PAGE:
When diverse groups interact, everybody ends up smarter and healthier

All in it together.
All in it together.
Image: Reuters/Paul Hackett
We may earn a commission from links on this page.

A striking fact about the tide of nationalism sweeping through the West is that it is strongest in places with the least diversity. Supporters of Donald Trump, and his “America first” policies, generally come from areas of the US least touched by immigration. The parts of the UK that opted to “take back control” by voting for Brexit also clustered in areas with fewer foreign-born residents.

But as a group of economists note, “although individuals may feel antagonism towards other groups in society, that prejudice is less strong if they interact with these groups in their daily lives.”

In recently released research (pdf), Klaus Desmet, Joseph Gomes, and Ignacio Ortuño-Ortín go well beyond examining the demographics of Trump and Brexit voters. Their research explores whether contact theory, the belief that increased interaction leads to better relations between groups, or conflict theory, that interaction leads to more prejudice, is a better way to describe the current state of the world. They examined data from nearly every country in the world, and find that when diverse groups interact, it leads to better outcomes in terms of health, education, and public infrastructure. Chalk one up for contact theory.

A vast body of earlier research has found, however, that ethnic and linguistic diversity tends to reduce spending on public goods. This is usually explained as a preference not to share with people perceived to be different. For example, Sweden’s high government spending versus the US might be down to Sweden’s relative lack of diversity.

This suggests that diversity is not helpful if groups mainly keep to themselves. To test this assumption, Desmet, Gomes, and Ortuño-Ortín divided the world into a grid of five-square-kilometer cells and estimated the number of people who speak different languages in each. Using this data and country-level estimates of diversity, the researchers calculated two numbers:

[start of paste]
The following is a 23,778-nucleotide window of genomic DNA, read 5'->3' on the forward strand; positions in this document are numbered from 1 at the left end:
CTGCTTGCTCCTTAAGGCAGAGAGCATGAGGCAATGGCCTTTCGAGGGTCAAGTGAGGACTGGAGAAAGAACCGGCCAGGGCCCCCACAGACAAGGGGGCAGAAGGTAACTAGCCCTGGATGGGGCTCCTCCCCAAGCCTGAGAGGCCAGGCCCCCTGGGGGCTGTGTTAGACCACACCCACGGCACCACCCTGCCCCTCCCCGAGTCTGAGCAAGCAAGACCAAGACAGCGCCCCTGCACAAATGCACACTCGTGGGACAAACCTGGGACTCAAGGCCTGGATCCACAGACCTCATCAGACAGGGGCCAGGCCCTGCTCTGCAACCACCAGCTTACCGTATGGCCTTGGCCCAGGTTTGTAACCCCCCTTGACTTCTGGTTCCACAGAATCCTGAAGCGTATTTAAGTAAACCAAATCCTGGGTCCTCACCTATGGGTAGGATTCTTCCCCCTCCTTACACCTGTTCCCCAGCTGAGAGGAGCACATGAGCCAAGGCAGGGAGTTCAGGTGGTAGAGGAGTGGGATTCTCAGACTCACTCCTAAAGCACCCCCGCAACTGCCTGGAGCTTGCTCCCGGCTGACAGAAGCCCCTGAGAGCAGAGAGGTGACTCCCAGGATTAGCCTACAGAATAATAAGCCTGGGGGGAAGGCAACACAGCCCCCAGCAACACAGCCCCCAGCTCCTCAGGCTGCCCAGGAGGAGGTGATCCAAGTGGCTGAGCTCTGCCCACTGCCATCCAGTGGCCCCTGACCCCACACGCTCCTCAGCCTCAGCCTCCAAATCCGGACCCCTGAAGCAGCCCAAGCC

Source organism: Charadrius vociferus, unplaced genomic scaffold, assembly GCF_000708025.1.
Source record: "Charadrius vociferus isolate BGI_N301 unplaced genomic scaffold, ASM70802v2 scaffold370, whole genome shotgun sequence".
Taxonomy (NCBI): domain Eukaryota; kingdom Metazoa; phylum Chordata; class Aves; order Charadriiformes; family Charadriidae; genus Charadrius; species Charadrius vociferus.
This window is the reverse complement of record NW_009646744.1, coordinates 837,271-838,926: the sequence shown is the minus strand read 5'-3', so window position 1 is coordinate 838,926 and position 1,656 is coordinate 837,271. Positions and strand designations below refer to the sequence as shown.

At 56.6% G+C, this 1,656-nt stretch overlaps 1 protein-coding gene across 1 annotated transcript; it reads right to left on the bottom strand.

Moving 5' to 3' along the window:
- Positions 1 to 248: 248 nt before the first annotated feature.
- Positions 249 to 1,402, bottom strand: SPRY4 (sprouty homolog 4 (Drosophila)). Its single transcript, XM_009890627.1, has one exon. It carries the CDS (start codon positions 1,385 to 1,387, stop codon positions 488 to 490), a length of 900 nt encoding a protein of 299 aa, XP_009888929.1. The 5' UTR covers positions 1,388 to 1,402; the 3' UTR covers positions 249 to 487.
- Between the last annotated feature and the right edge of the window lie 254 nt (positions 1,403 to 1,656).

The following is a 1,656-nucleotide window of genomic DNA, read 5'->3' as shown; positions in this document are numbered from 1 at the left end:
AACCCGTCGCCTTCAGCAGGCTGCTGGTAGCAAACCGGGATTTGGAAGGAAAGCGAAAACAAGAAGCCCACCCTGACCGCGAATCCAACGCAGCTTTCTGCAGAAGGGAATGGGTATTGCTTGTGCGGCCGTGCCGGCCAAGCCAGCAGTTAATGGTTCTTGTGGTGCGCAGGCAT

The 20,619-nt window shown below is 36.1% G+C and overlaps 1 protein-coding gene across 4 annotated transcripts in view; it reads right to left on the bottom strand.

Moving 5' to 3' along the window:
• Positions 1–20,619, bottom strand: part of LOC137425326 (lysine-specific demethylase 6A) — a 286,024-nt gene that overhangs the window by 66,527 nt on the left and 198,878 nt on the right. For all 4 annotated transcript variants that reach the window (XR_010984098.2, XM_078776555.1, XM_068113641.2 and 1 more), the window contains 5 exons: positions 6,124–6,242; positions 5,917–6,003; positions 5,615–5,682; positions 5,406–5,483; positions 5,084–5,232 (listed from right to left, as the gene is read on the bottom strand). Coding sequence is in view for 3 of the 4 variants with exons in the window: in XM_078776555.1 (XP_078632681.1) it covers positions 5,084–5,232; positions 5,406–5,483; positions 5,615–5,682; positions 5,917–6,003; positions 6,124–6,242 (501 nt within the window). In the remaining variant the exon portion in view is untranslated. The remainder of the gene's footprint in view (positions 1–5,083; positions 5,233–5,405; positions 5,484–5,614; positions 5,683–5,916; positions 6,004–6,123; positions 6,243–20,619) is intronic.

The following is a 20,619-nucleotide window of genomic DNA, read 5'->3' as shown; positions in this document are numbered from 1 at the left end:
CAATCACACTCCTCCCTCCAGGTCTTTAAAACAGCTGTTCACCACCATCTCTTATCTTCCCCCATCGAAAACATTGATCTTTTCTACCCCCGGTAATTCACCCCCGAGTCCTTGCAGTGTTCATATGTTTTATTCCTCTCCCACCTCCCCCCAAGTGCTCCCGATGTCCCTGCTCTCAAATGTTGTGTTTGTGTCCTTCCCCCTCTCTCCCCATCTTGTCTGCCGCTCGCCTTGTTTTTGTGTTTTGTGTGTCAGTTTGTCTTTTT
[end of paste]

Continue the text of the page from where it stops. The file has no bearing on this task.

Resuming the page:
1) Country diversity: The probability that within a country two randomly chosen people speak the same language. A higher score means greater diversity in languages spoken.

A map of country diversity scores.

2) Local diversity: The probability that if a person was introduced to one person randomly picked from their immediate area, and one person randomly picked from the country as a whole, those two people would speak the same language. This is a measure of a country’s segregation—the higher the score, the less segregated the country.

A map of language diversity scores.

Taken together, countries like India score highly in terms of country-level diversity but low on local-level diversity—that is, the country’s many diverse groups don’t interact much. The US, by contrast, is less diverse at the country level than India, but its various groups more readily mix in local areas.

The researchers found that while country-level diversity has a negative impact on things like child mortality and literacy, localized diversity has an opposite, very positive impact. This holds true after accounting for a country’s wealth, inequality, and geography. This suggests that the the high segregation of Zimbabwe’s linguistic groups might contribute to its poor socioeconomic outcomes relative to the similarly diverse, but less segregated Botswana.

More mixing produces large effects. For example, a local diversity score in the top 20%, on average, leads to a markedly lower child mortality rate versus a similarly diverse country in the bottom 20%—worth a more than ten child-per-thousand decrease. Local diversity also appears to have a  significant effect on measles immunization, literacy, and sanitation—all outcomes driven by public investment.

The researchers conclude that society would be better off if governments promoted more interaction between groups. They point to public housing and school districting policies as ways to encourage such mixing.